In the current coronavirus lockdown situation, the worst case scenario is when adults and children are both struggling to self-regulate.

It is important that the adults remain calm as your children will learn from your response.

The following activities can be done by adults on their own, or by adults and children together to hopefully help everyone self-regulate in these uncertain times.

1 Hand Breathing 

Glasgow Times:

2. Tummy breathing

Lie on the floor and place a small stuffed animal on your stomach. Breathe in deeply though your nose and feel the stuffed animal rise, and then feel it lower as you slowly exhale through your mouth. Rock the stuffed animal to sleep using the rise and fall of your stomach.

3 Sensory Awareness Activity

Sit or lie in a comfortable position. Focus on what is around you and how your body feels.

You and your child each take a turn at describing in as much detail as possible:

lWhat you can see around you

lWhat noises you can hear (both inside and outside the house)

lWhat smells you are aware of

lWhat you can feel (heart beating; soft cushions; hard floor; cool breeze etc)

lTake a bite of your favourite treat (e.g. chocolate) or from memory and describe the taste and texture as it melts or you chew it in your mouth.


To try and support you with your own wellbeing during this time, there are simple things you can do in the day that may help you to care for yourself.

Think about how you will spend your day and plan some activities to give you a sense of satisfaction. If you aren’t happy with your usual routine this could be a time to try out doing things differently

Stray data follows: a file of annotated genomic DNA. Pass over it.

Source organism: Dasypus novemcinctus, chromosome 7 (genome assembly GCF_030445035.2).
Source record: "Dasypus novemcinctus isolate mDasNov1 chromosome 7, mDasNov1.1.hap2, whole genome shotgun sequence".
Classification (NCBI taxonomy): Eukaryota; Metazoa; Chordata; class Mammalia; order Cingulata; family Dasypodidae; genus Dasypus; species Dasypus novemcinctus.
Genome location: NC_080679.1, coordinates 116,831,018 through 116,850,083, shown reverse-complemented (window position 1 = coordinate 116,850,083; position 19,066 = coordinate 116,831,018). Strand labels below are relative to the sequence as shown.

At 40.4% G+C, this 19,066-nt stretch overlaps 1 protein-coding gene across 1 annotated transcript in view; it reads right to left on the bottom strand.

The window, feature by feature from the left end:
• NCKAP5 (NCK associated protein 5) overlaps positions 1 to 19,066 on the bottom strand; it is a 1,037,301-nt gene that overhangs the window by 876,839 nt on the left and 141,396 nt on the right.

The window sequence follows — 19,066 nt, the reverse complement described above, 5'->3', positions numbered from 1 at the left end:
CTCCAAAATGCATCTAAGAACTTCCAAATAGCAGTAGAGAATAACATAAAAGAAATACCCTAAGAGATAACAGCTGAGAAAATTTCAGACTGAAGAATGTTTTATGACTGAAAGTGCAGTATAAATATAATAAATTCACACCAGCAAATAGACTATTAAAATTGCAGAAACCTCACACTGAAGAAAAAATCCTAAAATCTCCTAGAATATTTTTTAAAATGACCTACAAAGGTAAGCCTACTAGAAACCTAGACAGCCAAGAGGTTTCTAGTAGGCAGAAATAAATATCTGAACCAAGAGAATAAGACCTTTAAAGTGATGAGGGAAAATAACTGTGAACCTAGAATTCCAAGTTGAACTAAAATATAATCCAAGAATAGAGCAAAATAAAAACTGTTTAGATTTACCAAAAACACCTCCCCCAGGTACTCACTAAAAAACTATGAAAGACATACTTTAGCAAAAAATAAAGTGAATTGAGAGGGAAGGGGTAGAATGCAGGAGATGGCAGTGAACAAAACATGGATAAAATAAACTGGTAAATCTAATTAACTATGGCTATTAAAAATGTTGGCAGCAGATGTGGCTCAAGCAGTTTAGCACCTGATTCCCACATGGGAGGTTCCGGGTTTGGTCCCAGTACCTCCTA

Once you’ve read your Glasgow Times, take care with the amount of news and information you are looking at.

With news easily accessible on your phone, through social media and on the TV it can be easy to check this frequently.

Try and think about the sources within social media as there can be a lot of misinformation provided through this forum.

If you are still using this, consider putting a limit on the amount of time you are on this and think about the pages you are viewing. If in doubt, you can check up to date advice from the NHS website or the government website. (should put in these links)


Going outside may be limited but you can hopefully access online workouts or complete seated exercises.

If at all possible, try to get outside and go for a walk or spend time in the garden or even at your window.

This can help reduce feelings of stress or anger and help you feel more relaxed.


If a day hasn’t gone to plan be kind to yourself and start the next day afresh.

This is a new situation for all of us and we are all adjusting.

Try and spend some time alone if at all possible. Being inside can be very intense for everyone and getting some space will allow you to cope with any challenges that arise in the day.

You will be able to respond better if you are calm and feeling positive.


Connect with people you may normally see. This could be through video calls, phone calls, messaging or letters. Connecting with others may help feelings of isolation.

It might be helpful for parents to look at the Scottish Government Parent Club website which is a source of relevant and updated information for families.